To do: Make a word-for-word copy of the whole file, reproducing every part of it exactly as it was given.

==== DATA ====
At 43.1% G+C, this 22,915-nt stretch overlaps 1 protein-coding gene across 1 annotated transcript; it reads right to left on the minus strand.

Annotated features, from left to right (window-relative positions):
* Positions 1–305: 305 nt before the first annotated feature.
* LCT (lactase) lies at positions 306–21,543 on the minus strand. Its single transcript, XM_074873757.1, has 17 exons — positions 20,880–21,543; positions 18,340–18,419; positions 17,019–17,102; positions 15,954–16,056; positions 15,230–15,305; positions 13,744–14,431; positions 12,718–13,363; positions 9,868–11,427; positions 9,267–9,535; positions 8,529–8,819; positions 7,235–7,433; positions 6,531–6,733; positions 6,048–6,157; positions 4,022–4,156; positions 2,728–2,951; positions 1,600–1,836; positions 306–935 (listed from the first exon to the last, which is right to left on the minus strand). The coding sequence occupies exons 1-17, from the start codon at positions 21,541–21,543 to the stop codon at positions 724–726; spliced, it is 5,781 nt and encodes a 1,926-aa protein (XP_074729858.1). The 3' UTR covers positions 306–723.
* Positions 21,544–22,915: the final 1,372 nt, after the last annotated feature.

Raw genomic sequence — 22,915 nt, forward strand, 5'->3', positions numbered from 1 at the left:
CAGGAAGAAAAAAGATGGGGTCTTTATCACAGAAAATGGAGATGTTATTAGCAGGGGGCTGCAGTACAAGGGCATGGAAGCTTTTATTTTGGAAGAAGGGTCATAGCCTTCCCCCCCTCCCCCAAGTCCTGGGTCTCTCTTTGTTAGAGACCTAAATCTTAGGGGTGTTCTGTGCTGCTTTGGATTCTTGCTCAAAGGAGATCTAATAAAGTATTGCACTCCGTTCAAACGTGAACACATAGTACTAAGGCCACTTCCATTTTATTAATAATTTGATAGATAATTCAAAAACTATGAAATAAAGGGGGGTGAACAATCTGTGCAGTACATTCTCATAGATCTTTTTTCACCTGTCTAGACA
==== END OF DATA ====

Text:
At 43.1% G+C, this 22,915-nt stretch overlaps 1 protein-coding gene across 1 annotated transcript; it reads right to left on the minus strand.

Annotated features, from left to right (window-relative positions):
* Positions 1–305: 305 nt before the first annotated feature.
* LCT (lactase) lies at positions 306–21,543 on the minus strand. Its single transcript, XM_074873757.1, has 17 exons — positions 20,880–21,543; positions 18,340–18,419; positions 17,019–17,102; positions 15,954–16,056; positions 15,230–15,305; positions 13,744–14,431; positions 12,718–13,363; positions 9,868–11,427; positions 9,267–9,535; positions 8,529–8,819; positions 7,235–7,433; positions 6,531–6,733; positions 6,048–6,157; positions 4,022–4,156; positions 2,728–2,951; positions 1,600–1,836; positions 306–935 (listed from the first exon to the last, which is right to left on the minus strand). The coding sequence occupies exons 1-17, from the start codon at positions 21,541–21,543 to the stop codon at positions 724–726; spliced, it is 5,781 nt and encodes a 1,926-aa protein (XP_074729858.1). The 3' UTR covers positions 306–723.
* Positions 21,544–22,915: the final 1,372 nt, after the last annotated feature.

Raw genomic sequence — 22,915 nt, forward strand, 5'->3', positions numbered from 1 at the left:
CAGGAAGAAAAAAGATGGGGTCTTTATCACAGAAAATGGAGATGTTATTAGCAGGGGGCTGCAGTACAAGGGCATGGAAGCTTTTATTTTGGAAGAAGGGTCATAGCCTTCCCCCCCTCCCCCAAGTCCTGGGTCTCTCTTTGTTAGAGACCTAAATCTTAGGGGTGTTCTGTGCTGCTTTGGATTCTTGCTCAAAGGAGATCTAATAAAGTATTGCACTCCGTTCAAACGTGAACACATAGTACTAAGGCCACTTCCATTTTATTAATAATTTGATAGATAATTCAAAAACTATGAAATAAAGGGGGGTGAACAATCTGTGCAGTACATTCTCATAGATCTTTTTTCACCTGTCTAGACA